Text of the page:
‘Rizz’ charms Oxford wordsmiths to win word of 2023

“Rizz” — a colloquial term defined as “style, charm, or attractiveness” — has been crowned word of the year for 2023, Oxford University Press (OUP) announced on Monday.

Its lexicographers chose “rizz”, which also conveys “the ability to attract a romantic or sexual partner”, from a shortlist of four words and phrases, after help from the public.

An online vote had whittled down the list from eight finalists, all selected “to reflect the mood, ethos, or preoccupations” of the year.

“Rizz was chosen by the language experts at OUP as an interesting example of how language can be formed, shaped, and shared within communities, before being picked up more widely,” OUP said.

“Etymologically, the term is believed to be a shortened form of the word ‘charisma’, taken from the middle part of the word, which is an unusual word formation pattern,” it noted.

The publisher added that the word shows the growing society-wide impact of Gen Z and how “younger generations create spaces — online or in person — where they own and define the language they use”.

The term earned mainstream recognition in June after an interviewer asked “Spider-Man” actor Tom Holland about his “rizz”.

The 27-year-old replied he had “no rizz whatsoever”.

– ‘Rizz’ v ‘beige flag’ –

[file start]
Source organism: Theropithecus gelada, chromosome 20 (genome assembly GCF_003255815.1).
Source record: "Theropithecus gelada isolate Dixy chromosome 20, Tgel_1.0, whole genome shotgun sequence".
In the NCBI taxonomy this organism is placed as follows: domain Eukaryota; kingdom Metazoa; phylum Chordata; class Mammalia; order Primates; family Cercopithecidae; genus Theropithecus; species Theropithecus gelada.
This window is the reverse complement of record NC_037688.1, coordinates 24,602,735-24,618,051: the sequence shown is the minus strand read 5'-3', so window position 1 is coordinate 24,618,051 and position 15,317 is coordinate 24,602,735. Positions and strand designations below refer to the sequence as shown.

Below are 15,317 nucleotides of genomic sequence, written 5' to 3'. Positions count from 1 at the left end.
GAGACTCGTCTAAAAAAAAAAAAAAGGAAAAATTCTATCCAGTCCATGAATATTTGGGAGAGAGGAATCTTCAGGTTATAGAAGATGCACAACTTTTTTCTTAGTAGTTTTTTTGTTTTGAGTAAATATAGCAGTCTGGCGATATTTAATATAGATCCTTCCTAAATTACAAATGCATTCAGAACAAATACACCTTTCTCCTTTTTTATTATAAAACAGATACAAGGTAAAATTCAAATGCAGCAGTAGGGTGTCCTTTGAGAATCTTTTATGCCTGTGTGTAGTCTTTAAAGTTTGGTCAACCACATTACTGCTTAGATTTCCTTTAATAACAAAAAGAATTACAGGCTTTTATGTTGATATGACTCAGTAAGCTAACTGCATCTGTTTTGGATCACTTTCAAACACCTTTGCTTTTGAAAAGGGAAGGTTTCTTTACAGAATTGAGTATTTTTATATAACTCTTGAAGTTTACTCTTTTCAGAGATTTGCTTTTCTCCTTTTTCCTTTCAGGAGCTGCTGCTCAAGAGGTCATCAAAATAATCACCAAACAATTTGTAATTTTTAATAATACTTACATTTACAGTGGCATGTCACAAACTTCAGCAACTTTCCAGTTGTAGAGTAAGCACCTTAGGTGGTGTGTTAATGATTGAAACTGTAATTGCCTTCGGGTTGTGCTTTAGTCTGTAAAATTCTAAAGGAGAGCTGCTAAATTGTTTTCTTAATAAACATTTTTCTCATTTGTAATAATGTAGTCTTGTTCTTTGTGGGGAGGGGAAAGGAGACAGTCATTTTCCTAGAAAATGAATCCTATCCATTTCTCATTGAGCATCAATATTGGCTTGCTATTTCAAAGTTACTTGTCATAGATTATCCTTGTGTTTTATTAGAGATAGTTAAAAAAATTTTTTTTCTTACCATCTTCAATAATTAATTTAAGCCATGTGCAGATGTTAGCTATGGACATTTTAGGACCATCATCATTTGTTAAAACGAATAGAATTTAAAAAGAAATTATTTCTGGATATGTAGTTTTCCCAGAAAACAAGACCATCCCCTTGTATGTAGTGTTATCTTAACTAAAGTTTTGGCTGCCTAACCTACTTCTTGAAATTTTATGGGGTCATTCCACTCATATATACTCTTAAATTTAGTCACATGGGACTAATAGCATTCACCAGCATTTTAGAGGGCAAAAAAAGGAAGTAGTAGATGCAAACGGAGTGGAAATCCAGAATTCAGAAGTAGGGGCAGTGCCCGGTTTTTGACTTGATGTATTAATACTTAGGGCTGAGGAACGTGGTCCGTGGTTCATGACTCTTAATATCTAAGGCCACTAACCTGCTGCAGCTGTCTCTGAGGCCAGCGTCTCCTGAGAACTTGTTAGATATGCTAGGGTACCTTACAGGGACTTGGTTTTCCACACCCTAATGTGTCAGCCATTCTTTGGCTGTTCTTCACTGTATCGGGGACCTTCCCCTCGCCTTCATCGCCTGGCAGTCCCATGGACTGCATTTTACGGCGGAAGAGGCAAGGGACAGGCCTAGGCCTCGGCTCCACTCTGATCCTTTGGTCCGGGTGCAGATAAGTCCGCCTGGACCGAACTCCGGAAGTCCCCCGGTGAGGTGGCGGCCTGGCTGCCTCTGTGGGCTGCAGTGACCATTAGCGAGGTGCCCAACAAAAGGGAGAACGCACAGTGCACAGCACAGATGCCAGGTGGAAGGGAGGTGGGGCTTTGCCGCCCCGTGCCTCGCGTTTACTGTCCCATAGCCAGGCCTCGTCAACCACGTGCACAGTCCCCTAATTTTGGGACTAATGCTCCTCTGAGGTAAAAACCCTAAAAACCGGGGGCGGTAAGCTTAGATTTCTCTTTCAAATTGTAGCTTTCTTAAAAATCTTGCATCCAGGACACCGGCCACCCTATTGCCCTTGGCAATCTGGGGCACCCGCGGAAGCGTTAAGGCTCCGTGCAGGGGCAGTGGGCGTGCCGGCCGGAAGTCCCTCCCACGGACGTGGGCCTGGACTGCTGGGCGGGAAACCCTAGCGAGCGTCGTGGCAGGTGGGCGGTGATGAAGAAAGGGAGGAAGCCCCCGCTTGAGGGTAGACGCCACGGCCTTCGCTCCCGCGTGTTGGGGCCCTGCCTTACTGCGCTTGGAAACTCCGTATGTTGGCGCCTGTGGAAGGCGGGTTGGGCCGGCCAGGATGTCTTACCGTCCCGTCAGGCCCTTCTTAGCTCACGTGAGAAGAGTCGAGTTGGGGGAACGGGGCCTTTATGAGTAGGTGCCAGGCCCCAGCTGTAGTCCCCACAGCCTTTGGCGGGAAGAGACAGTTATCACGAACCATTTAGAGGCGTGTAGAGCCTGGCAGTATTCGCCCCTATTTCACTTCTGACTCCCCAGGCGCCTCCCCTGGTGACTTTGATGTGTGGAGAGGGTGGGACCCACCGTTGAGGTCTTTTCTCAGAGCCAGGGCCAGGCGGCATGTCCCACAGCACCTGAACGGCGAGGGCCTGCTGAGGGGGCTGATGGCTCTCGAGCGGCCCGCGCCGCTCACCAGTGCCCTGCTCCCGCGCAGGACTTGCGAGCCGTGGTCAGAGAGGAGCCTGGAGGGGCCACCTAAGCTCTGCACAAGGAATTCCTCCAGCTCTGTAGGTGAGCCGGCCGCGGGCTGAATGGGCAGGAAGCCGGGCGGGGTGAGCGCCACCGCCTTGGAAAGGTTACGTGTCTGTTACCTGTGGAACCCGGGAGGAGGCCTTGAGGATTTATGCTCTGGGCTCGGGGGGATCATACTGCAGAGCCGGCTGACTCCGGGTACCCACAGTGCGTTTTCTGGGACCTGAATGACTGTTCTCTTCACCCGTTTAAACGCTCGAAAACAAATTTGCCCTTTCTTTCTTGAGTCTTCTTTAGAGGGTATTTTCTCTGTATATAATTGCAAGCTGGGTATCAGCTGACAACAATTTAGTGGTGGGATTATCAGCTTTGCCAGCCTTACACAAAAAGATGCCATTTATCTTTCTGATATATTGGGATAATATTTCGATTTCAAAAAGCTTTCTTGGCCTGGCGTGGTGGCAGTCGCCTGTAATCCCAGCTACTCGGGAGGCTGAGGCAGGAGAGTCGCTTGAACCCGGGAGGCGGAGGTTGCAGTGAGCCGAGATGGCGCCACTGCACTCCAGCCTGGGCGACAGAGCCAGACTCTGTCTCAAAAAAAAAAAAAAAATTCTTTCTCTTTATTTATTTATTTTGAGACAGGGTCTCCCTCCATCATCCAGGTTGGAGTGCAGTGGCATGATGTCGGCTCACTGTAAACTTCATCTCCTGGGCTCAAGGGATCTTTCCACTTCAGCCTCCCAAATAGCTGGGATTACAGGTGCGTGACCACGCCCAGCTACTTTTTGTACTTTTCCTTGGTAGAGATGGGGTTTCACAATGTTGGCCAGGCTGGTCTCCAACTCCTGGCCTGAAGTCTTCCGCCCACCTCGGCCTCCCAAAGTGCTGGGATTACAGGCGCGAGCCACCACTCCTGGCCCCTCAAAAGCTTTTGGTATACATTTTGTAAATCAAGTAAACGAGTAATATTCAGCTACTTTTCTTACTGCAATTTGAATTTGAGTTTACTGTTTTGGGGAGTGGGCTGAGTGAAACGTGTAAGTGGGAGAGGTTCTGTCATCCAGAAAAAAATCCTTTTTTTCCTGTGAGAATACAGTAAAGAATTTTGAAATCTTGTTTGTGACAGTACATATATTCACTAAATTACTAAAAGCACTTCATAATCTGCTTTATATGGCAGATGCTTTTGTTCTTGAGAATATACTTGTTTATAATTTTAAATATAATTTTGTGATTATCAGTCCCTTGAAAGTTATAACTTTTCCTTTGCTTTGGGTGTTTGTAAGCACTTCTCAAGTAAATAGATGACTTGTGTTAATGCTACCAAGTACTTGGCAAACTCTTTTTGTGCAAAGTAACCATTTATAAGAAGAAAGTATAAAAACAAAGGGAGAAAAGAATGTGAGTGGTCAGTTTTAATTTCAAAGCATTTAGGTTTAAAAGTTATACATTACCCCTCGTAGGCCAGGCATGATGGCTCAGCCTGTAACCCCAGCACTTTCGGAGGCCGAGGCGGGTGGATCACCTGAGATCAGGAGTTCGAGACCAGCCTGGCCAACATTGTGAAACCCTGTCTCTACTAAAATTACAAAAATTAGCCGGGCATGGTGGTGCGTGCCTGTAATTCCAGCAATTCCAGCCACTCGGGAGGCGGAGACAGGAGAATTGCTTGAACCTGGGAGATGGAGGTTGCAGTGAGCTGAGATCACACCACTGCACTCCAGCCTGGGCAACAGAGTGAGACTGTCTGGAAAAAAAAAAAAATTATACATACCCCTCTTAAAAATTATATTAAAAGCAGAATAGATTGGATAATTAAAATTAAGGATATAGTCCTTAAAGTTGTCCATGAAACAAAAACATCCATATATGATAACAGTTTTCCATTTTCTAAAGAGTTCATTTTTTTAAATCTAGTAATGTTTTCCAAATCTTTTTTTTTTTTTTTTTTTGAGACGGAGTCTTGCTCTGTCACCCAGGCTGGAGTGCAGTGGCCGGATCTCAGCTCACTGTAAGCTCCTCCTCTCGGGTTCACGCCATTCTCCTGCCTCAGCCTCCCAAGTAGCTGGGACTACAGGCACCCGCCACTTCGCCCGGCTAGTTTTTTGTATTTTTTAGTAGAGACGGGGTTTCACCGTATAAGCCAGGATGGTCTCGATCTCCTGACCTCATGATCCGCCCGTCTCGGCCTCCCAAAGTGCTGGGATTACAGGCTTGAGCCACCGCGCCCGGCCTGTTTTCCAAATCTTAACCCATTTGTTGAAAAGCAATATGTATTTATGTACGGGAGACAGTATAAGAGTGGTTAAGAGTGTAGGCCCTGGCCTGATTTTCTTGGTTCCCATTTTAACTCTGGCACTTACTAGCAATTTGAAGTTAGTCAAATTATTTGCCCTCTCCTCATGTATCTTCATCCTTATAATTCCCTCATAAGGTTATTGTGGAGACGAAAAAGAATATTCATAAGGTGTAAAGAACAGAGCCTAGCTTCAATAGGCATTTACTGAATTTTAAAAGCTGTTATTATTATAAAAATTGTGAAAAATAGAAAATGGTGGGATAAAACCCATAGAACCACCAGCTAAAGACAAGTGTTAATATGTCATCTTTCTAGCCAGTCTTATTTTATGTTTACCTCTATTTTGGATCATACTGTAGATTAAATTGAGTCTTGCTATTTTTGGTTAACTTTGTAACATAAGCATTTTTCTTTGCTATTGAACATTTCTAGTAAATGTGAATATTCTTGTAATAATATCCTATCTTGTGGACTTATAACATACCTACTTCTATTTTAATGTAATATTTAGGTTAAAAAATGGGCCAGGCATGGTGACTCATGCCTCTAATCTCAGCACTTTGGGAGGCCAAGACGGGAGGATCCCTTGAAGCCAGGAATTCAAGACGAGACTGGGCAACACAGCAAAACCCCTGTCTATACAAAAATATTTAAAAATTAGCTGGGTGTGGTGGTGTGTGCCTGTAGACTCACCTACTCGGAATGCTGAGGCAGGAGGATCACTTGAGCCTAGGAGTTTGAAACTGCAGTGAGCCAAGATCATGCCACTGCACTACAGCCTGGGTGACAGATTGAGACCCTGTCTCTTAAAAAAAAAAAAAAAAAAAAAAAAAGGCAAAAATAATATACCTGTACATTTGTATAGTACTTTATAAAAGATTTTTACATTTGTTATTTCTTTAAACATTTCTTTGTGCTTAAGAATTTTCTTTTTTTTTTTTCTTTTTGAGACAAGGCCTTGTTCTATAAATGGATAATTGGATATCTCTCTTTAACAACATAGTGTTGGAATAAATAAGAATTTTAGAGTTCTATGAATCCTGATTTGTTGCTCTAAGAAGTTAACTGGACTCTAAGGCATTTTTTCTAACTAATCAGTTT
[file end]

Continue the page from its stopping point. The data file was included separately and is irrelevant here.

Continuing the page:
It is the second consecutive year that the public have played a part in picking Oxford’s word of the year, after an inaugural public vote last year saw “goblin mode” prevail.

In that instance, the public were given the chance to choose the overall winner.

An overwhelming 93 percent opted for the slang term describing “unapologetically self-indulgent, lazy, slovenly or greedy” behaviour.

Previous words of the year — chosen by Oxford lexicographers — include “vax” (2021), “climate emergency” (2019) and “selfie” (2013).

In the 2023 selection process, more than 30,000 word lovers helped decide head-to-head competitions between four different pairs of words or phrases.

They selected “rizz” over “beige flag” — a character trait indicating that a partner or potential partner is boring.

The other finalists were “Swiftie” (an enthusiastic Taylor Swift fan), “prompt” (an AI programme or algorithm instruction) and “situationship” (a romantic or sexual relationship not considered formal or established).

OUP said “rizz” has “boomed on social media” and shows how the internet can propel initially fringe language “into the mainstream”.

“This is a story as old as language itself, but stories of linguistic evolution and expansion that used to take years can now take weeks or months.”